currentView, 
            utilsModule.layout.makeMeasureSpec(args.data.x, utilsModule.layout.EXACTLY),
            utilsModule.layout.makeMeasureSpec(currentView.getMeasuredHeight(), utilsModule.layout.EXACTLY));
        viewModule.View.layoutChild(currentView.parent, currentView, 0, 0, dimensions.measuredWidth, dimensions.measuredHeight);
    } else {
        currentView = currentItemView.getViewById("delete-view");
        var dimensions = viewModule.View.measureChild(
            currentView.parent,
            currentView,
            utilsModule.layout.makeMeasureSpec(Math.abs(args.data.x), utilsModule.layout.EXACTLY),
            utilsModule.layout.makeMeasureSpec(currentView.getMeasuredHeight(), utilsModule.layout.EXACTLY));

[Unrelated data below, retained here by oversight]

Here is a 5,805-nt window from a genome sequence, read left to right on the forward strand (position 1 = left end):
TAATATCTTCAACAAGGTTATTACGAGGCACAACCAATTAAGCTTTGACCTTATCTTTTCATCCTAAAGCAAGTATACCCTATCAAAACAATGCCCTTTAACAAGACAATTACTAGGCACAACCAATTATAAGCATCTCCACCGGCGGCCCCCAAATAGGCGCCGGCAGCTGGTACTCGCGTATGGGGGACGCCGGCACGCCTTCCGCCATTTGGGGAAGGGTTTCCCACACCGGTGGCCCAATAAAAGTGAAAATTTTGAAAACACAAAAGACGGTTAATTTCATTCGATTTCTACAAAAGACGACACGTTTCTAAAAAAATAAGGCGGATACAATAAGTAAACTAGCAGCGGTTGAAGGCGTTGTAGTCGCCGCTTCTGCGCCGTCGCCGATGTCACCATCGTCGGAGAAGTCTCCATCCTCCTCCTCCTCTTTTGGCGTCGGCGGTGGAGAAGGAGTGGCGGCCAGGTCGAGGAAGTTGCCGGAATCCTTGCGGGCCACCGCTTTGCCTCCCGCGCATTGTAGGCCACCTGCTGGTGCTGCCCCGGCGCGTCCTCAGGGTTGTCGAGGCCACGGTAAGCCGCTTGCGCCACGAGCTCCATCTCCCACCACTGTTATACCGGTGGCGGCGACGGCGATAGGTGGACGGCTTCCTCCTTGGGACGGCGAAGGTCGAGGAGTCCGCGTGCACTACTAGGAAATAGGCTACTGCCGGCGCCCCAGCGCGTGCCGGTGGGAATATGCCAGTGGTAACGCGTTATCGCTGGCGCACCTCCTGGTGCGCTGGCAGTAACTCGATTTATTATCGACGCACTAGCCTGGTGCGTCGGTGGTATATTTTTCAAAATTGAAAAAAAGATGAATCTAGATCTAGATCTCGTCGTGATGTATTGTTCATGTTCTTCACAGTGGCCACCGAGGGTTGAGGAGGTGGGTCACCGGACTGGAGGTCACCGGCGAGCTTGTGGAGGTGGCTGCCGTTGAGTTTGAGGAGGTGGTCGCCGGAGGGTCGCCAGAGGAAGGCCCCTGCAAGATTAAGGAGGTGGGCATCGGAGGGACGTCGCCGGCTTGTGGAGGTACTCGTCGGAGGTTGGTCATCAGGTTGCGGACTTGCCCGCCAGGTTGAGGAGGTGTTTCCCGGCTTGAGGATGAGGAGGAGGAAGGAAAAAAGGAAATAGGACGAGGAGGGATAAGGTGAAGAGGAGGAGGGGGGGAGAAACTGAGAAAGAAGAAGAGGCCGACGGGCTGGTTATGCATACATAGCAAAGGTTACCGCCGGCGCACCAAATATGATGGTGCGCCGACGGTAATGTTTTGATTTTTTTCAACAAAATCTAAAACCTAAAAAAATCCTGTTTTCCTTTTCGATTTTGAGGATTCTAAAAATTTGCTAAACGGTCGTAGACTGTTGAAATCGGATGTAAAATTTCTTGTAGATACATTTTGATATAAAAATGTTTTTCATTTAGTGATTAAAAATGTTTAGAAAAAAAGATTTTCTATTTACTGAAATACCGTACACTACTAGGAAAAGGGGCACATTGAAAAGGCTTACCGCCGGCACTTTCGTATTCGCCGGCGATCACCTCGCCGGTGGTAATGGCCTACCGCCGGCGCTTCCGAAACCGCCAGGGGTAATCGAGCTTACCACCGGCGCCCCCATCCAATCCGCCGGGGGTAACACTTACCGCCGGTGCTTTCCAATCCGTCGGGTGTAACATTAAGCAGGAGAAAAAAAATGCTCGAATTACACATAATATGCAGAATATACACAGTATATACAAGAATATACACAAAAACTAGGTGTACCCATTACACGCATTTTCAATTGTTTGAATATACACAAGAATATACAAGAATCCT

viewModule.View.layoutChild(currentView.parent, currentView, currentItemView.getMeasuredWidth() - dimensions.measuredWidth, 0, currentItemView.getMeasuredWidth(), dimensions.measuredHeight);
    }

    if (args.data.x > 200) {
        console.log("Notify perform left action");
    } else if (args.data.x < -200) {
        console.log("Notify perform right action");
    }
}
function onCellSwiping(args) {
    var swipeLimits = args.data.swipeLimits;
    var currentItemView = args.object;
    var currentView;
    if (args.data.x >= 0) {
        currentView = currentItemView.getViewById("mark-view");